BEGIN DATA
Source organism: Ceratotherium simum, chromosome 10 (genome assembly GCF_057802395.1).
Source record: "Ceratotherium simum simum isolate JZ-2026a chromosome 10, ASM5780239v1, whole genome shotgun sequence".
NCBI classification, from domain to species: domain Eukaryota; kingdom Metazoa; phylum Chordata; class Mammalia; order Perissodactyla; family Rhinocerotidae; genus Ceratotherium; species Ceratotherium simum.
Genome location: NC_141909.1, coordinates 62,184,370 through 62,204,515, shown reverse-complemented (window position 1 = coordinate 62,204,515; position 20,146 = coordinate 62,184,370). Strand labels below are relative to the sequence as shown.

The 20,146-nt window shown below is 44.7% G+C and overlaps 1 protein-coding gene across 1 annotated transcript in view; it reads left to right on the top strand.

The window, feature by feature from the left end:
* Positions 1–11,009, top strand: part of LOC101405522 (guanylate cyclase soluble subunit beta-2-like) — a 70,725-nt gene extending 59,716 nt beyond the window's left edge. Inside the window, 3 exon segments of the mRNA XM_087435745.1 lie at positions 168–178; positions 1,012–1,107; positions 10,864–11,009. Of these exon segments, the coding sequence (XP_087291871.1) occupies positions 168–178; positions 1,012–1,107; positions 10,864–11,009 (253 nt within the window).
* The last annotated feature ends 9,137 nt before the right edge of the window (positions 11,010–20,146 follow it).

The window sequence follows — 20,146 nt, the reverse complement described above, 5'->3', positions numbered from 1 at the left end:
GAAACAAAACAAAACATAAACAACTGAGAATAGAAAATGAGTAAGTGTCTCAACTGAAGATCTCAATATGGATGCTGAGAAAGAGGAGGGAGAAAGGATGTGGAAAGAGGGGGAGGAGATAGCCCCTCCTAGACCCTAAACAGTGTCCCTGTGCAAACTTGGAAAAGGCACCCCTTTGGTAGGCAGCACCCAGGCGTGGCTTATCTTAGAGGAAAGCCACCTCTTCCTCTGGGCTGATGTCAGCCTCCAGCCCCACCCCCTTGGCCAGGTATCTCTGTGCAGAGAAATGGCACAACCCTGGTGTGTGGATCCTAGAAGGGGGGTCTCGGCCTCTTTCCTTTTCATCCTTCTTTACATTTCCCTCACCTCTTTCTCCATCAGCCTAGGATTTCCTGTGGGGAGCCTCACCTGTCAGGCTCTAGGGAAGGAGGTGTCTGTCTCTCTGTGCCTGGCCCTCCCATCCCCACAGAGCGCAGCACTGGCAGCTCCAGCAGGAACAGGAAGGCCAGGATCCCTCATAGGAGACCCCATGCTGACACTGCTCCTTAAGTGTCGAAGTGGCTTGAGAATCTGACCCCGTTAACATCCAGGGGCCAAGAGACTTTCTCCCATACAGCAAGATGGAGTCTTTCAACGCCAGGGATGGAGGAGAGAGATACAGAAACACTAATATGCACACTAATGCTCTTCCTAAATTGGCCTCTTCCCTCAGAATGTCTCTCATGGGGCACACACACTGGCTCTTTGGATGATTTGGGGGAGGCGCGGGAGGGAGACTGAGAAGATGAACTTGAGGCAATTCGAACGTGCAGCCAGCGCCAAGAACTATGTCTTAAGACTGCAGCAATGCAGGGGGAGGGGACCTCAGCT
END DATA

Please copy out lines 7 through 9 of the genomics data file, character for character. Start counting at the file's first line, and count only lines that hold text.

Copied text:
* Positions 1–11,009, top strand: part of LOC101405522 (guanylate cyclase soluble subunit beta-2-like) — a 70,725-nt gene extending 59,716 nt beyond the window's left edge. Inside the window, 3 exon segments of the mRNA XM_087435745.1 lie at positions 168–178; positions 1,012–1,107; positions 10,864–11,009. Of these exon segments, the coding sequence (XP_087291871.1) occupies positions 168–178; positions 1,012–1,107; positions 10,864–11,009 (253 nt within the window).
* The last annotated feature ends 9,137 nt before the right edge of the window (positions 11,010–20,146 follow it).

The window sequence follows — 20,146 nt, the reverse complement described above, 5'->3', positions numbered from 1 at the left end: